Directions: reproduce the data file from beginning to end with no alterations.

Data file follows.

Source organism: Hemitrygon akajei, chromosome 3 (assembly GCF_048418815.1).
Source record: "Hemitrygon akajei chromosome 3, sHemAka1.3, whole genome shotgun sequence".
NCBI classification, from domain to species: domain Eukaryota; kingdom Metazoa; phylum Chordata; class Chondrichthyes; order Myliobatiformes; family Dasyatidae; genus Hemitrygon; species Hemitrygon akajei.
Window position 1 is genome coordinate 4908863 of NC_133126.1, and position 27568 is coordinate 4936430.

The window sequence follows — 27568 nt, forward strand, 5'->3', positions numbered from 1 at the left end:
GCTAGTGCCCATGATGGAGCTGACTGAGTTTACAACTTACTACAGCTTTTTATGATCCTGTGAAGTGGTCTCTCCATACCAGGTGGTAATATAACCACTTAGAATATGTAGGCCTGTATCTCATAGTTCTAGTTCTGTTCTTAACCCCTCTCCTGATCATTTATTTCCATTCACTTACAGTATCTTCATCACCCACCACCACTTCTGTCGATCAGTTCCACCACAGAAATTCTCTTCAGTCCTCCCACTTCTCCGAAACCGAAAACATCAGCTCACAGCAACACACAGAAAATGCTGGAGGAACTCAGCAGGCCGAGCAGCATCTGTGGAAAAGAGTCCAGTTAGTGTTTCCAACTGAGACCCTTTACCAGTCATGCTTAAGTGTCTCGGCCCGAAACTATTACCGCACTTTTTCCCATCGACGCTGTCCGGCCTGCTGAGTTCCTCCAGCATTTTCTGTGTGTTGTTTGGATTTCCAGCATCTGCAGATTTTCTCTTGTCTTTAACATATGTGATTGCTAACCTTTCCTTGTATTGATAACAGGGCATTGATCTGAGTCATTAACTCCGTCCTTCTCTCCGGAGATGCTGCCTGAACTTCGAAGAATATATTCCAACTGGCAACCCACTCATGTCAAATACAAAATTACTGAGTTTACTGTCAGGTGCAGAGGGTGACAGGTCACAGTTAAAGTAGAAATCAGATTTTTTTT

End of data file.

Source organism: Hemitrygon akajei, chromosome 3 (assembly GCF_048418815.1).
Source record: "Hemitrygon akajei chromosome 3, sHemAka1.3, whole genome shotgun sequence".
NCBI classification, from domain to species: domain Eukaryota; kingdom Metazoa; phylum Chordata; class Chondrichthyes; order Myliobatiformes; family Dasyatidae; genus Hemitrygon; species Hemitrygon akajei.
Window position 1 is genome coordinate 4908863 of NC_133126.1, and position 27568 is coordinate 4936430.

The window sequence follows — 27568 nt, forward strand, 5'->3', positions numbered from 1 at the left end:
GCTAGTGCCCATGATGGAGCTGACTGAGTTTACAACTTACTACAGCTTTTTATGATCCTGTGAAGTGGTCTCTCCATACCAGGTGGTAATATAACCACTTAGAATATGTAGGCCTGTATCTCATAGTTCTAGTTCTGTTCTTAACCCCTCTCCTGATCATTTATTTCCATTCACTTACAGTATCTTCATCACCCACCACCACTTCTGTCGATCAGTTCCACCACAGAAATTCTCTTCAGTCCTCCCACTTCTCCGAAACCGAAAACATCAGCTCACAGCAACACACAGAAAATGCTGGAGGAACTCAGCAGGCCGAGCAGCATCTGTGGAAAAGAGTCCAGTTAGTGTTTCCAACTGAGACCCTTTACCAGTCATGCTTAAGTGTCTCGGCCCGAAACTATTACCGCACTTTTTCCCATCGACGCTGTCCGGCCTGCTGAGTTCCTCCAGCATTTTCTGTGTGTTGTTTGGATTTCCAGCATCTGCAGATTTTCTCTTGTCTTTAACATATGTGATTGCTAACCTTTCCTTGTATTGATAACAGGGCATTGATCTGAGTCATTAACTCCGTCCTTCTCTCCGGAGATGCTGCCTGAACTTCGAAGAATATATTCCAACTGGCAACCCACTCATGTCAAATACAAAATTACTGAGTTTACTGTCAGGTGCAGAGGGTGACAGGTCACAGTTAAAGTAGAAATCAGATTTTTTTT